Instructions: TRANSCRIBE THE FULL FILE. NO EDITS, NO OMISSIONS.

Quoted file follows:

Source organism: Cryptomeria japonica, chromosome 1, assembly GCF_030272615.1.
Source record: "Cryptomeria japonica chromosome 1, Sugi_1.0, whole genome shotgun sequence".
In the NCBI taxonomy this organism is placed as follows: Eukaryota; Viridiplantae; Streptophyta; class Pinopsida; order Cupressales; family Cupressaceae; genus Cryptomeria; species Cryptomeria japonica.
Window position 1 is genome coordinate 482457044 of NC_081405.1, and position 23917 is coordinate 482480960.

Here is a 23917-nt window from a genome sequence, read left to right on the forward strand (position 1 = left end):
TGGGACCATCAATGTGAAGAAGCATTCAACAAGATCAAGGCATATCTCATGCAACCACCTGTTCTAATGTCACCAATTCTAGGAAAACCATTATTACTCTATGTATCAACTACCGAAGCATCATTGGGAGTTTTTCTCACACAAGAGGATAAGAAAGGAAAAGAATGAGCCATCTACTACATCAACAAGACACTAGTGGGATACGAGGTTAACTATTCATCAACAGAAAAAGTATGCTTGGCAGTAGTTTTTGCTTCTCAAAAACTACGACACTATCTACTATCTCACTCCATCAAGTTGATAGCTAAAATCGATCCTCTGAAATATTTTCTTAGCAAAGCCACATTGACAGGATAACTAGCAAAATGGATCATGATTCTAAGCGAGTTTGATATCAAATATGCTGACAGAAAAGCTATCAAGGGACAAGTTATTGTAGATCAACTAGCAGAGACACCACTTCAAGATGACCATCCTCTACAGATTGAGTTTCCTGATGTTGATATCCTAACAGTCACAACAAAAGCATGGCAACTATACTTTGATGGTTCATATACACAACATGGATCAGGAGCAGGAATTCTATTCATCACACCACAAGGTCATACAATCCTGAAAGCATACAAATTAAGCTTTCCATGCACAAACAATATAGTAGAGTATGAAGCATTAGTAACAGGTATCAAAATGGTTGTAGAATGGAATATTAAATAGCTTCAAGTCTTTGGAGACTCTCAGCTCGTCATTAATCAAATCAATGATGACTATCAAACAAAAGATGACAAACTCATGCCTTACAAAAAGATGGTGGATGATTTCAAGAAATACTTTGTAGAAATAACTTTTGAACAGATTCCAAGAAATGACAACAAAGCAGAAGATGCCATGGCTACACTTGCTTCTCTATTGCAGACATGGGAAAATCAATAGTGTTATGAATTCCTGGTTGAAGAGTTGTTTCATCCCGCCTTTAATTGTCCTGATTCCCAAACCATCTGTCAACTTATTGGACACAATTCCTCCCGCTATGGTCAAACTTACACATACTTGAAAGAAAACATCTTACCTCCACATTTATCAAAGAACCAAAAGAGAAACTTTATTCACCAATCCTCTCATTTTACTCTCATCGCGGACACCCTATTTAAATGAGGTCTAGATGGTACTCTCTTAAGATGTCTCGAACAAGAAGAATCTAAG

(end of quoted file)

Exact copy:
Source organism: Cryptomeria japonica, chromosome 1, assembly GCF_030272615.1.
Source record: "Cryptomeria japonica chromosome 1, Sugi_1.0, whole genome shotgun sequence".
In the NCBI taxonomy this organism is placed as follows: Eukaryota; Viridiplantae; Streptophyta; class Pinopsida; order Cupressales; family Cupressaceae; genus Cryptomeria; species Cryptomeria japonica.
Window position 1 is genome coordinate 482457044 of NC_081405.1, and position 23917 is coordinate 482480960.

Here is a 23917-nt window from a genome sequence, read left to right on the forward strand (position 1 = left end):
TGGGACCATCAATGTGAAGAAGCATTCAACAAGATCAAGGCATATCTCATGCAACCACCTGTTCTAATGTCACCAATTCTAGGAAAACCATTATTACTCTATGTATCAACTACCGAAGCATCATTGGGAGTTTTTCTCACACAAGAGGATAAGAAAGGAAAAGAATGAGCCATCTACTACATCAACAAGACACTAGTGGGATACGAGGTTAACTATTCATCAACAGAAAAAGTATGCTTGGCAGTAGTTTTTGCTTCTCAAAAACTACGACACTATCTACTATCTCACTCCATCAAGTTGATAGCTAAAATCGATCCTCTGAAATATTTTCTTAGCAAAGCCACATTGACAGGATAACTAGCAAAATGGATCATGATTCTAAGCGAGTTTGATATCAAATATGCTGACAGAAAAGCTATCAAGGGACAAGTTATTGTAGATCAACTAGCAGAGACACCACTTCAAGATGACCATCCTCTACAGATTGAGTTTCCTGATGTTGATATCCTAACAGTCACAACAAAAGCATGGCAACTATACTTTGATGGTTCATATACACAACATGGATCAGGAGCAGGAATTCTATTCATCACACCACAAGGTCATACAATCCTGAAAGCATACAAATTAAGCTTTCCATGCACAAACAATATAGTAGAGTATGAAGCATTAGTAACAGGTATCAAAATGGTTGTAGAATGGAATATTAAATAGCTTCAAGTCTTTGGAGACTCTCAGCTCGTCATTAATCAAATCAATGATGACTATCAAACAAAAGATGACAAACTCATGCCTTACAAAAAGATGGTGGATGATTTCAAGAAATACTTTGTAGAAATAACTTTTGAACAGATTCCAAGAAATGACAACAAAGCAGAAGATGCCATGGCTACACTTGCTTCTCTATTGCAGACATGGGAAAATCAATAGTGTTATGAATTCCTGGTTGAAGAGTTGTTTCATCCCGCCTTTAATTGTCCTGATTCCCAAACCATCTGTCAACTTATTGGACACAATTCCTCCCGCTATGGTCAAACTTACACATACTTGAAAGAAAACATCTTACCTCCACATTTATCAAAGAACCAAAAGAGAAACTTTATTCACCAATCCTCTCATTTTACTCTCATCGCGGACACCCTATTTAAATGAGGTCTAGATGGTACTCTCTTAAGATGTCTCGAACAAGAAGAATCTAAG